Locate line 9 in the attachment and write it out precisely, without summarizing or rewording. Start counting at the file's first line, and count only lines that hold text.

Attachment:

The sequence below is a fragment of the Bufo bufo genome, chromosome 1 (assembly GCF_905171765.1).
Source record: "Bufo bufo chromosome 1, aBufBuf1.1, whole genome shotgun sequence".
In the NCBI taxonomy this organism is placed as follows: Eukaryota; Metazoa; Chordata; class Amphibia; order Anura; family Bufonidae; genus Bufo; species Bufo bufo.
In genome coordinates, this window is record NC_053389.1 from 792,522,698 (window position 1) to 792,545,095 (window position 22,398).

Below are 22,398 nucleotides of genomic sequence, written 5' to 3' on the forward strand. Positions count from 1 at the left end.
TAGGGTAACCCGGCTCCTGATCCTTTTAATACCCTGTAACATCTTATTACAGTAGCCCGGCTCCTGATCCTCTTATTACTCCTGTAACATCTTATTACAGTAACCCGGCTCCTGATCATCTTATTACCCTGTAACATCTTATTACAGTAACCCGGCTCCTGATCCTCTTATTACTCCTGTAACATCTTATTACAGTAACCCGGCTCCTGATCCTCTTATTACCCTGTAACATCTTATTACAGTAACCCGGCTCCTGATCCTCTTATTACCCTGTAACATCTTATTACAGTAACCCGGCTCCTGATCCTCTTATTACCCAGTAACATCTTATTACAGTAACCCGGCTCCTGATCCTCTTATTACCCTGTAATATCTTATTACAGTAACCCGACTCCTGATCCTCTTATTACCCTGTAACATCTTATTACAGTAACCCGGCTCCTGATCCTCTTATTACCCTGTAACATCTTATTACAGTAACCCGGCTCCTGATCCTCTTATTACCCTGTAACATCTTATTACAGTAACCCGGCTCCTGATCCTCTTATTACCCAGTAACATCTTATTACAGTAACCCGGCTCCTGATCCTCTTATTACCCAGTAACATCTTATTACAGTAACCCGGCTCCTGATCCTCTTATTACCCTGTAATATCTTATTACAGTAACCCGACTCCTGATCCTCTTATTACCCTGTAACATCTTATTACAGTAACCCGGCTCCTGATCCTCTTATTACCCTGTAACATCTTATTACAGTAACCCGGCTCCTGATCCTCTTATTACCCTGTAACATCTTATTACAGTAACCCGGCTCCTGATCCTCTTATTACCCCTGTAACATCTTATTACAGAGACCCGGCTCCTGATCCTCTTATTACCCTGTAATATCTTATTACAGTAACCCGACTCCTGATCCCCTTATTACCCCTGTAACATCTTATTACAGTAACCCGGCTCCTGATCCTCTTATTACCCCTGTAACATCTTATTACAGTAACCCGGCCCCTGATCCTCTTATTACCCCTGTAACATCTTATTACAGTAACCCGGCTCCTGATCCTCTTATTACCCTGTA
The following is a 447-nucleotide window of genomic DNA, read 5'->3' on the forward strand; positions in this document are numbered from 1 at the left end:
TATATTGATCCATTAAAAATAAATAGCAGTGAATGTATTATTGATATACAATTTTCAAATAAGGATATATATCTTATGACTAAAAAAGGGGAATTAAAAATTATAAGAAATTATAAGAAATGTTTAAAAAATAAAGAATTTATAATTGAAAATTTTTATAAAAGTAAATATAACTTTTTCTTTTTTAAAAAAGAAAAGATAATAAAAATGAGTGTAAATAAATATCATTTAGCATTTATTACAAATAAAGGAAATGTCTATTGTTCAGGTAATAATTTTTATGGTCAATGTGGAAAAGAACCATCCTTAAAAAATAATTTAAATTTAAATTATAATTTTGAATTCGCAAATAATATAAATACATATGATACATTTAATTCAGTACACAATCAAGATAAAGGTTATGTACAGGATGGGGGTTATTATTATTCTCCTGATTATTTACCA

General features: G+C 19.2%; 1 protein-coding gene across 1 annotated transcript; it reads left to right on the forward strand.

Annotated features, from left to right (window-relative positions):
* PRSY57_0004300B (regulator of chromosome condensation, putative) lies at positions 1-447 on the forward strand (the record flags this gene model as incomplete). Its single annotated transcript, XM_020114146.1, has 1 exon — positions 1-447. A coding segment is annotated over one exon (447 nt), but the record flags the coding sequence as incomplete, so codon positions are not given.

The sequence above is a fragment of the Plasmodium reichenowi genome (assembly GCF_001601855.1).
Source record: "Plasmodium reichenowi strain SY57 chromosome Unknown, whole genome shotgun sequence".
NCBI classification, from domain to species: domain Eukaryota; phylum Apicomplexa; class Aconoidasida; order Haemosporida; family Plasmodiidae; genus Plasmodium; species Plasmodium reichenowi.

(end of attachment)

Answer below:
General features: G+C 19.2%; 1 protein-coding gene across 1 annotated transcript; it reads left to right on the forward strand.